Cut Threads Vs Rolled Threads
The threads of a mechanical fastener can be produced one of two ways. Either the threads can be cut or rolled. This applies to all types of headed bolts, anchor bolts, etc.
Rolled threads are cold formed by using dies and high pressure. As the pressure is applied the steel grains flow out to create the threads. It is important to note that rolled threading starts with reduced diameter material. For Example, a 1” diameter bolt is manufactured from .912” bar. This “pitch diameter” material is approximately the midpoint between the major diameter (peaks) and minor diameter (valleys) of the threads. The result is a fastener with a full 1″ diameter threaded portion but a reduced body diameter (.912).
Roll threading is an extremely efficient process and often results in significant cost savings. Therefore, most manufacturers will roll threads whenever possible.
Thread cutting is a process where the steel is cut or physically removed from full diameter material. So, in this case, a 1” bolt is made from 1” material creating a full-bodied bolt.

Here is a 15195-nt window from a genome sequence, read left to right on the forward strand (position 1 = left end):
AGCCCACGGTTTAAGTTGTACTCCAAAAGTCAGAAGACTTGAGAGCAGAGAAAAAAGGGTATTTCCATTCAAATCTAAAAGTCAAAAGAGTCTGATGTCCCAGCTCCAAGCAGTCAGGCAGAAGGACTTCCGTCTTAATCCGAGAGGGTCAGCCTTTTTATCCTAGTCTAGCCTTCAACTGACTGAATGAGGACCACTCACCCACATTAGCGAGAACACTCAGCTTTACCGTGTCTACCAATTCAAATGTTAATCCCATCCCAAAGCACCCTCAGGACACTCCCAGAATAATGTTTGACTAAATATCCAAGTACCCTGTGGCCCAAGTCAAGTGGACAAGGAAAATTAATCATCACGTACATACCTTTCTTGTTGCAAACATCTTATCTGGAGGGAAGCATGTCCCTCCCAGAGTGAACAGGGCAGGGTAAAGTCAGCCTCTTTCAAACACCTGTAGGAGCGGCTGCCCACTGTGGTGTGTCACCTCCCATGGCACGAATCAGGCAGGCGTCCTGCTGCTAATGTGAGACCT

Q & A
Do Roll threads meet all ASTM Specifications?
Technically, except for the structural specifications A325 & A490, all other specifications allow for use of rolled threads with a reduced body bolt.
Is a bolt with a reduced body weaker?
The weakest point on a fastener is the minor diameter of the threads. Since the thread dimensions of cut thread and rolled thread fasteners are identical, there is no difference in strength at all. Because of the work hardening that occurs when rolling threads, it could be argued that rolled threaded fasteners are stronger even though they have a reduced body.
Cost saving Tip
Allow the manufacturer to decide which method to use. Only specify cut or rolled threads when necessary. A lot depends on available material and machinery. The manufacturer is the best one to decide which method is most efficient for your project. If you ask for the wrong method to be used, the price and lead time could be drastically impacted.
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